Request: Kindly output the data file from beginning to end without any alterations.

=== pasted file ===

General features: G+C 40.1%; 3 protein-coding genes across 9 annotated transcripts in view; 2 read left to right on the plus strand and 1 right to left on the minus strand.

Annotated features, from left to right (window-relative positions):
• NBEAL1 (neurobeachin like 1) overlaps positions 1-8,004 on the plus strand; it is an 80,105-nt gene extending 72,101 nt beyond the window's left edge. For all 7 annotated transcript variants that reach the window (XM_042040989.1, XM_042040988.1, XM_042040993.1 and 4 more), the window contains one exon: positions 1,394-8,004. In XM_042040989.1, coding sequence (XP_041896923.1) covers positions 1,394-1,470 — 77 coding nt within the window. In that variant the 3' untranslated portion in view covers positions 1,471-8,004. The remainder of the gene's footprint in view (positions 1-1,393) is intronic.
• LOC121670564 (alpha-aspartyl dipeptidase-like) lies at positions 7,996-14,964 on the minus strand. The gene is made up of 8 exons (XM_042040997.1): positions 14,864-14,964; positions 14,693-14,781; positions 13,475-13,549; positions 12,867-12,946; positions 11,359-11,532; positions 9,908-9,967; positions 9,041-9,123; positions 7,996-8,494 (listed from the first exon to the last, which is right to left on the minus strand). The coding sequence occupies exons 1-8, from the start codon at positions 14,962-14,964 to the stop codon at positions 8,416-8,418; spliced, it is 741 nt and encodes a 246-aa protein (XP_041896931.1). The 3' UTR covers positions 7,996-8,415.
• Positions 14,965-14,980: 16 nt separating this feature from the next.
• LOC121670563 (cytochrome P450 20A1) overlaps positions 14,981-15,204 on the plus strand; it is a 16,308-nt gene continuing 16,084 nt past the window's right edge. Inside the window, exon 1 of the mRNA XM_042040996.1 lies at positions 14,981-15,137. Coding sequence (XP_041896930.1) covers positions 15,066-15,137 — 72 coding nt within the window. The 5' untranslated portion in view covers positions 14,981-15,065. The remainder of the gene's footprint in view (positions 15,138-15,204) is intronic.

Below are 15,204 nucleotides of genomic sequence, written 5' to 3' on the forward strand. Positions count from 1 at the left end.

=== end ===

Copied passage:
General features: G+C 40.1%; 3 protein-coding genes across 9 annotated transcripts in view; 2 read left to right on the plus strand and 1 right to left on the minus strand.

Annotated features, from left to right (window-relative positions):
• NBEAL1 (neurobeachin like 1) overlaps positions 1-8,004 on the plus strand; it is an 80,105-nt gene extending 72,101 nt beyond the window's left edge. For all 7 annotated transcript variants that reach the window (XM_042040989.1, XM_042040988.1, XM_042040993.1 and 4 more), the window contains one exon: positions 1,394-8,004. In XM_042040989.1, coding sequence (XP_041896923.1) covers positions 1,394-1,470 — 77 coding nt within the window. In that variant the 3' untranslated portion in view covers positions 1,471-8,004. The remainder of the gene's footprint in view (positions 1-1,393) is intronic.
• LOC121670564 (alpha-aspartyl dipeptidase-like) lies at positions 7,996-14,964 on the minus strand. The gene is made up of 8 exons (XM_042040997.1): positions 14,864-14,964; positions 14,693-14,781; positions 13,475-13,549; positions 12,867-12,946; positions 11,359-11,532; positions 9,908-9,967; positions 9,041-9,123; positions 7,996-8,494 (listed from the first exon to the last, which is right to left on the minus strand). The coding sequence occupies exons 1-8, from the start codon at positions 14,962-14,964 to the stop codon at positions 8,416-8,418; spliced, it is 741 nt and encodes a 246-aa protein (XP_041896931.1). The 3' UTR covers positions 7,996-8,415.
• Positions 14,965-14,980: 16 nt separating this feature from the next.
• LOC121670563 (cytochrome P450 20A1) overlaps positions 14,981-15,204 on the plus strand; it is a 16,308-nt gene continuing 16,084 nt past the window's right edge. Inside the window, exon 1 of the mRNA XM_042040996.1 lies at positions 14,981-15,137. Coding sequence (XP_041896930.1) covers positions 15,066-15,137 — 72 coding nt within the window. The 5' untranslated portion in view covers positions 14,981-15,065. The remainder of the gene's footprint in view (positions 15,138-15,204) is intronic.

Below are 15,204 nucleotides of genomic sequence, written 5' to 3' on the forward strand. Positions count from 1 at the left end.